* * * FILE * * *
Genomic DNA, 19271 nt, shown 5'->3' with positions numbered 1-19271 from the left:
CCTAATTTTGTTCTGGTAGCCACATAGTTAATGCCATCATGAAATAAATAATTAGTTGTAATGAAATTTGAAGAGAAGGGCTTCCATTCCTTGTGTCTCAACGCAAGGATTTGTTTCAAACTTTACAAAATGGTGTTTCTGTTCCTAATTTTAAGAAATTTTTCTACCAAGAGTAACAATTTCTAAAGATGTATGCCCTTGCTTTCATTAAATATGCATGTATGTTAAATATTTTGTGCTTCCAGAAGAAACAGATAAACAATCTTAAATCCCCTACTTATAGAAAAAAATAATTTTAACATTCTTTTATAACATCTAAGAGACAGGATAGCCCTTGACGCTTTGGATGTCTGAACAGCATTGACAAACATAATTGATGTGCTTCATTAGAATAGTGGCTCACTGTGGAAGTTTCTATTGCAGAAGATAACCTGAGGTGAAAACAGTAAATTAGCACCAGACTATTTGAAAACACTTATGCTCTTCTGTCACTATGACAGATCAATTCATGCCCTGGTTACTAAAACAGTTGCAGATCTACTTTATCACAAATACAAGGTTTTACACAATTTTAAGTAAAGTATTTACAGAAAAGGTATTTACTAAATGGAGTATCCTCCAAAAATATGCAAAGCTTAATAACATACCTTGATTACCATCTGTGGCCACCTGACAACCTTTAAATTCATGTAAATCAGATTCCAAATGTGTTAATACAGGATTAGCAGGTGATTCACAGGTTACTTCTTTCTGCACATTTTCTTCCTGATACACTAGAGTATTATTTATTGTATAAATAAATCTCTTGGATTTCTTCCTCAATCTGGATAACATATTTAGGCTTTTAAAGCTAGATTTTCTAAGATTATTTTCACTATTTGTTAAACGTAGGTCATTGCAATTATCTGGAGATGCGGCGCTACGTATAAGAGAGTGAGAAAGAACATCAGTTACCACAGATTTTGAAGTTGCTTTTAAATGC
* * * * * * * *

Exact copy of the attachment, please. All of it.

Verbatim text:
Genomic DNA, 19271 nt, shown 5'->3' with positions numbered 1-19271 from the left:
CCTAATTTTGTTCTGGTAGCCACATAGTTAATGCCATCATGAAATAAATAATTAGTTGTAATGAAATTTGAAGAGAAGGGCTTCCATTCCTTGTGTCTCAACGCAAGGATTTGTTTCAAACTTTACAAAATGGTGTTTCTGTTCCTAATTTTAAGAAATTTTTCTACCAAGAGTAACAATTTCTAAAGATGTATGCCCTTGCTTTCATTAAATATGCATGTATGTTAAATATTTTGTGCTTCCAGAAGAAACAGATAAACAATCTTAAATCCCCTACTTATAGAAAAAAATAATTTTAACATTCTTTTATAACATCTAAGAGACAGGATAGCCCTTGACGCTTTGGATGTCTGAACAGCATTGACAAACATAATTGATGTGCTTCATTAGAATAGTGGCTCACTGTGGAAGTTTCTATTGCAGAAGATAACCTGAGGTGAAAACAGTAAATTAGCACCAGACTATTTGAAAACACTTATGCTCTTCTGTCACTATGACAGATCAATTCATGCCCTGGTTACTAAAACAGTTGCAGATCTACTTTATCACAAATACAAGGTTTTACACAATTTTAAGTAAAGTATTTACAGAAAAGGTATTTACTAAATGGAGTATCCTCCAAAAATATGCAAAGCTTAATAACATACCTTGATTACCATCTGTGGCCACCTGACAACCTTTAAATTCATGTAAATCAGATTCCAAATGTGTTAATACAGGATTAGCAGGTGATTCACAGGTTACTTCTTTCTGCACATTTTCTTCCTGATACACTAGAGTATTATTTATTGTATAAATAAATCTCTTGGATTTCTTCCTCAATCTGGATAACATATTTAGGCTTTTAAAGCTAGATTTTCTAAGATTATTTTCACTATTTGTTAAACGTAGGTCATTGCAATTATCTGGAGATGCGGCGCTACGTATAAGAGAGTGAGAAAGAACATCAGTTACCACAGATTTTGAAGTTGCTTTTAAATGC